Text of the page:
In the second chapter, James White gives a hugely helpful overview of the doctrine of sola scriptura in early Church history, providing along the way some clarification and context for a few of the mis-contextualized quotes from the fathers that are often slung about on both sides of the debate.

Next, R. C. Sproul takes on the whole topic of canonicity, refuting the claim of the Roman Church to have authoritatively determined the canon and addressing the question of the Apocrypha.

Derek H. W. Thomas then examines the nature of divine authority, and makes a solid case for grounding all spiritual authority in the very Word of God, above any other power.

John MacArthur contributes a chapter focused on the sufficiency and perspicuity of scriptures, dealing specifically with Catholic teaching on the inherent insufficiency of the unmediated Word, but producing along the way some material very germane to many modern Protestants whose practice likewise implies some essential insufficiency in the Word of God.

Sinclair Ferguson then delves into a discussion of the interplay between tradition and scripture in the Roman Church which is very notable for tracing out recent but little-known developments within the attitudes and perspectives of some of her outstanding thinkers and scholars.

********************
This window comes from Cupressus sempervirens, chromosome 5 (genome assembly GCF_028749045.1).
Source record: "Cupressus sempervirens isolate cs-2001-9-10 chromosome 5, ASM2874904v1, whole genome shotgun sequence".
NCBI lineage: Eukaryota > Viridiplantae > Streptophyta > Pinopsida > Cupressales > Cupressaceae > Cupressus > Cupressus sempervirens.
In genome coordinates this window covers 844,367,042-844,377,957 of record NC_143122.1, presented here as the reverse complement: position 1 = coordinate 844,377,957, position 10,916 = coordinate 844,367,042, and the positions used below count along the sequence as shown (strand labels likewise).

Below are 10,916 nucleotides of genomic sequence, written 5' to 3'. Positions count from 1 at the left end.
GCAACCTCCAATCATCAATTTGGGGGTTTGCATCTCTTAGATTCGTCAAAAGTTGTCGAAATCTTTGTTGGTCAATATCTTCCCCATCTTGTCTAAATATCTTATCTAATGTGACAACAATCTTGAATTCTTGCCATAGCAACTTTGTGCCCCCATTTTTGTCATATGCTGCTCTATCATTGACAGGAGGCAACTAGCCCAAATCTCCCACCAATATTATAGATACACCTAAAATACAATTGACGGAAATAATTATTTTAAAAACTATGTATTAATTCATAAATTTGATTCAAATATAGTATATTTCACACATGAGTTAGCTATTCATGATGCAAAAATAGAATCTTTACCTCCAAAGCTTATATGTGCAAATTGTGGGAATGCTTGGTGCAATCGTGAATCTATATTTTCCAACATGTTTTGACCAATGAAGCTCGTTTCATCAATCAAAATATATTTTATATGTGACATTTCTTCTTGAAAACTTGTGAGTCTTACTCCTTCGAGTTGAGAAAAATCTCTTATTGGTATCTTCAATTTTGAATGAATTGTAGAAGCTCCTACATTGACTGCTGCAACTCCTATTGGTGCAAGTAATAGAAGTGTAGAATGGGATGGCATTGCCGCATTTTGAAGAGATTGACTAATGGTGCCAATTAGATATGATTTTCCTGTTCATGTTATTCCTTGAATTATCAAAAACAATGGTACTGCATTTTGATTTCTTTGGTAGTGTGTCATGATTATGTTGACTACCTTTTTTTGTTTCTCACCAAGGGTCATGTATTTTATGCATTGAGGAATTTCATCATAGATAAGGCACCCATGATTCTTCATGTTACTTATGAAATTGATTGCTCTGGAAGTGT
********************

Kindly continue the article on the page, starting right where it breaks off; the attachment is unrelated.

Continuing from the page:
And finally, in the Puritan-like fashion that I've come to expect from him, Joel R. Beeke, together with Ray B. Lanning, makes all of the sound theology developed throughout the book richly devotional and intensely practical. This chapter, above all others, is geared specifically toward modern Protestants, and should be read by everyone claiming the legacy of the Reformers. These two contributors do not just show what sola scriptura is intellectually, they also trace out minutely and accurately the appropriate way to respond to that doctrine, and motivate the believer to follow those instructions with a rich array of immense spiritual blessings doubtless to follow.

That overview should give any potential reader a basic feel for the focus and emphases of the book which may serve to set it apart from other similar publications. For anyone feeling the need or confronted with the opportunity to engage Roman Catholics in dialogue on the topic, it will doubtless prove to be very helpful in providing some instruction as to what the issues really are, how the points may be argued from scripture, and thanks to James White, how the Church fathers may be brought into the mix (an area in which the average Protestant will likely feel much more poorly equipped than many Catholics); and for any Protestant feeling the emptiness inherent in so much of Protestantism today, in spite of the schmoozy productions and slick entertainment within the Evangelical Church at large, the immoveable and certain foundation of the holy scriptures alone for all of life and worship, faith and practice, will be driven home with what I trust will be a liberating and soberly joyful forcefulness.